https://ocw.mit.edu/rss/all/mit-allcourses.xmlAttribution

Click to get HTML | Click to get attribution | Click to get URLAll metadata

See all metadataDescription

This course provides an introduction to the aims and techniques of formal logic. Logic is the science of correct argument, and our study of logic will aim to understand what makes a correct argument good, that is, what is it about the structure of a correct argument that guarantees that, if the premises are all true, the conclusion will be true as well? Our subject (though, to be sure, we can only scratch the surface) will be truth and proof, and the connection between them.Subjects

techniques of formal logic | truth functions | quantifiers | validity | formal deduction | logic applications | philosophyLicense

Content within individual OCW courses is (c) by the individual authors unless otherwise noted. MIT OpenCourseWare materials are licensed by the Massachusetts Institute of Technology under a Creative Commons License (Attribution-NonCommercial-ShareAlike). For further information see https://ocw.mit.edu/terms/index.htmSite sourced from

https://ocw.mit.edu/rss/all/mit-allcourses.xmlAttribution

Click to get HTML | Click to get attribution | Click to get URLAll metadata

See all metadataDescription

This course is designed to introduce the student to the rigorous examination of the real number system and the foundations of calculus. Analysis lies at the heart of the trinity of higher mathematicsâ€”algebra, analysis, and topologyâ€”because it is where the other two fields meet. This free course may be completed online at any time. See course site for detailed overview and learning outcomes. (Mathematics 241)Subjects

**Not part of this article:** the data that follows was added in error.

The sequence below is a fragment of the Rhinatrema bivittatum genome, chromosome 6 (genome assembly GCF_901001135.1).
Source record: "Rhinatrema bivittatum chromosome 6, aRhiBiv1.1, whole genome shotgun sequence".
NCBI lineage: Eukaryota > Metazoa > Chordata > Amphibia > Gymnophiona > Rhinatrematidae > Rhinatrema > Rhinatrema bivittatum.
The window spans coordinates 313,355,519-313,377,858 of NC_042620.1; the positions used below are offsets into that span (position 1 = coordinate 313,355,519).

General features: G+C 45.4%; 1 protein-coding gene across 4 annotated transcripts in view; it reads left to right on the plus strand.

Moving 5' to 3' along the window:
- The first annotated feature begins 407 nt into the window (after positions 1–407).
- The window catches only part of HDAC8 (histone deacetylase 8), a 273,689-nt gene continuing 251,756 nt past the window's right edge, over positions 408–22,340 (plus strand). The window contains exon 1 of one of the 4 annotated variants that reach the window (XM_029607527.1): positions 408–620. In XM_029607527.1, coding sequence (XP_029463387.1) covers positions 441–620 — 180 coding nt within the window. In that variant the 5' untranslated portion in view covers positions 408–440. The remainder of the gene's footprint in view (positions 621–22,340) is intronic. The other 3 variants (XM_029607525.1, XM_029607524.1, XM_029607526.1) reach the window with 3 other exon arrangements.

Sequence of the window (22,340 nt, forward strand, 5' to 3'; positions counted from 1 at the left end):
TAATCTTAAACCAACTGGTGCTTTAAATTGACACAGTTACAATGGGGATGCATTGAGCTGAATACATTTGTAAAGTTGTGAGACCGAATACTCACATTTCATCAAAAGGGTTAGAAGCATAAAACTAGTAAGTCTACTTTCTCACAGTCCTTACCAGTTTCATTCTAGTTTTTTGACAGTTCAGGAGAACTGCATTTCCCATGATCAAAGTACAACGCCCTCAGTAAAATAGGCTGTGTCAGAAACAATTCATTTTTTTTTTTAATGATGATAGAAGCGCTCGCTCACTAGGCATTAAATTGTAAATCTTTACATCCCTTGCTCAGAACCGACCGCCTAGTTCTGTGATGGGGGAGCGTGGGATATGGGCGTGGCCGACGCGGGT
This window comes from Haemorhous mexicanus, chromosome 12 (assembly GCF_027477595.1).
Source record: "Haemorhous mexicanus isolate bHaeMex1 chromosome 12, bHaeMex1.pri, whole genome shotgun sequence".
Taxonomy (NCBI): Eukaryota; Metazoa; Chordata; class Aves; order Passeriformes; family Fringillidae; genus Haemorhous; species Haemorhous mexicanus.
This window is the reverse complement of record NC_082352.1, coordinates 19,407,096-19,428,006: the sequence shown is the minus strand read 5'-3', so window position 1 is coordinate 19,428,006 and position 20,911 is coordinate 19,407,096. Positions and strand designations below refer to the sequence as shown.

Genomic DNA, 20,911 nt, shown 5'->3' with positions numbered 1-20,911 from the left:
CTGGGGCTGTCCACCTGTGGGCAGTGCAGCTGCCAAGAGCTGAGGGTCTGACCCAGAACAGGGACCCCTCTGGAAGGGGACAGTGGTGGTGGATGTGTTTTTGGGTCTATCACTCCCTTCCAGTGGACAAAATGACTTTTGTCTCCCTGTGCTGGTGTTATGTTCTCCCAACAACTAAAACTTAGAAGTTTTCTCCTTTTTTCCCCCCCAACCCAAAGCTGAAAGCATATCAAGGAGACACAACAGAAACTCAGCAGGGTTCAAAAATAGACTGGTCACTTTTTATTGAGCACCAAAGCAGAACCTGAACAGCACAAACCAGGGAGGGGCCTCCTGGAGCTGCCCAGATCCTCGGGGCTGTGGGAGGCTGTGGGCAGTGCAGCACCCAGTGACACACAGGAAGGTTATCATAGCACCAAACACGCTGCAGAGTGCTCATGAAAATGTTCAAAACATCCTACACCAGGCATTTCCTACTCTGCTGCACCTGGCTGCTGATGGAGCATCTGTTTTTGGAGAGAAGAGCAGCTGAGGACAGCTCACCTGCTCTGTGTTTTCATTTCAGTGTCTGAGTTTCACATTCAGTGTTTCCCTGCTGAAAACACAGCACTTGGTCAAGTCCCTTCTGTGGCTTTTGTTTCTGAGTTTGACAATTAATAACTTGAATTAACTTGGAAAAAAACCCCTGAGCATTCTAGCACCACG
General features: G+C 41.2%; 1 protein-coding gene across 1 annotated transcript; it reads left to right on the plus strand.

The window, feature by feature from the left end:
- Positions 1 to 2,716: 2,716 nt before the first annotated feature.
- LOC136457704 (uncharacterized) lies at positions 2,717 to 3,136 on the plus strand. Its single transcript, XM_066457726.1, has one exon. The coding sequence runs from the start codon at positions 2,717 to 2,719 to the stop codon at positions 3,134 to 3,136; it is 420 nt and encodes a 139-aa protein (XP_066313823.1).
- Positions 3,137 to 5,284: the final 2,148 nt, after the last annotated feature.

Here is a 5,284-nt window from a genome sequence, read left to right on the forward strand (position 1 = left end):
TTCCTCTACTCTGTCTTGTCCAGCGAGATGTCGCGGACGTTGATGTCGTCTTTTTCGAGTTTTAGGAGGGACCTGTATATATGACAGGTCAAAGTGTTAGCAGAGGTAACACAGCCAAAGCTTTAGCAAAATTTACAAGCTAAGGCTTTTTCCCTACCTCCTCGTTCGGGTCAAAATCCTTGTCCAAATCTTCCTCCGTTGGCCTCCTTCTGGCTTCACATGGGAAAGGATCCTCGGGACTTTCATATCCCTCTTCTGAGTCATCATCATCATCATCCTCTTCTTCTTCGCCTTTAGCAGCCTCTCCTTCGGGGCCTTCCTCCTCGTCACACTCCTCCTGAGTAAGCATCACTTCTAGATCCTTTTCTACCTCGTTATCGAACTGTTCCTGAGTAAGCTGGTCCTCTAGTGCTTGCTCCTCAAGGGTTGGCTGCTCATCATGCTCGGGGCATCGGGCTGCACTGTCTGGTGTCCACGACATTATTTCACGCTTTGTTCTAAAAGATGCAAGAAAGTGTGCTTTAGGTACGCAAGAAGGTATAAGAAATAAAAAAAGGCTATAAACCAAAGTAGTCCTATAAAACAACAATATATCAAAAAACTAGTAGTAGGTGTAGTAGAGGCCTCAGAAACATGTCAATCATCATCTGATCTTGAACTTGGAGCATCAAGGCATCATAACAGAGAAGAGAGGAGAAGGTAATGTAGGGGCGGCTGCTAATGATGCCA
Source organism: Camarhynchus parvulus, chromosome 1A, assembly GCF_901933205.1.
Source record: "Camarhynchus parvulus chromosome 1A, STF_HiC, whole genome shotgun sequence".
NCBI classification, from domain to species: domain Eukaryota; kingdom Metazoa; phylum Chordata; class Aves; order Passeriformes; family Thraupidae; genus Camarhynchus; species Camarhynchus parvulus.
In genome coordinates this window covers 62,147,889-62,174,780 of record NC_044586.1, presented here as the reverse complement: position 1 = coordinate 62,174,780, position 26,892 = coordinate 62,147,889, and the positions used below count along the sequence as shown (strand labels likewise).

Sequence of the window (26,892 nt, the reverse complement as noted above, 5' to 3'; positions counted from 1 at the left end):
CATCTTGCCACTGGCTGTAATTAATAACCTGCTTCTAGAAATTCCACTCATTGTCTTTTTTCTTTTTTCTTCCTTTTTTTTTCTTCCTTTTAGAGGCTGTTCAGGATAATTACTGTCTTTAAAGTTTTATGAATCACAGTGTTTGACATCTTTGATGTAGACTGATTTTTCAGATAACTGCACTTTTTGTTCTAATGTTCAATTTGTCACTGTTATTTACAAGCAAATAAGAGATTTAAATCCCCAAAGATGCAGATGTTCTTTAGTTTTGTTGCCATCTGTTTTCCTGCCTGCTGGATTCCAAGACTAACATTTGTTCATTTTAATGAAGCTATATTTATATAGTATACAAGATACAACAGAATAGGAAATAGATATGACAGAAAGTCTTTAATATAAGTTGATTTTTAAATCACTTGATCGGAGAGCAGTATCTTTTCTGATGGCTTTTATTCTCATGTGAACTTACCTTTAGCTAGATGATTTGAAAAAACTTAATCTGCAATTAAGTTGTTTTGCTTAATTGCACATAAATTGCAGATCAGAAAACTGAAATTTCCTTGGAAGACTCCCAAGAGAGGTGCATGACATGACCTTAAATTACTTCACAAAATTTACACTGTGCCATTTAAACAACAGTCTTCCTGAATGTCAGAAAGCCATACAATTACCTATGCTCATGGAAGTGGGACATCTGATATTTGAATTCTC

real number | set | operations | quantifiers | bounds | irrationals | absolute values | euclidean | vectors | metric | subsequences | cauchy sequences | series | limits | differentiation | integration | integral | interchange | Computer science | I100License

Attribution 2.0 UK: England & Wales Attribution 2.0 UK: England & Wales http://creativecommons.org/licenses/by/2.0/uk/ http://creativecommons.org/licenses/by/2.0/uk/Site sourced from

http://dspace.jorum.ac.uk/oai/request?verb=ListRecords&metadataPrefix=oai_dcAttribution

Click to get HTML | Click to get attribution | Click to get URLAll metadata

See all metadata6.863J Natural Language and the Computer Representation of Knowledge (MIT)

Description

6.863 is a laboratory-oriented course on the theory and practice of building computer systems for human language processing, with an emphasis on the linguistic, cognitive, and engineering foundations for understanding their design.Subjects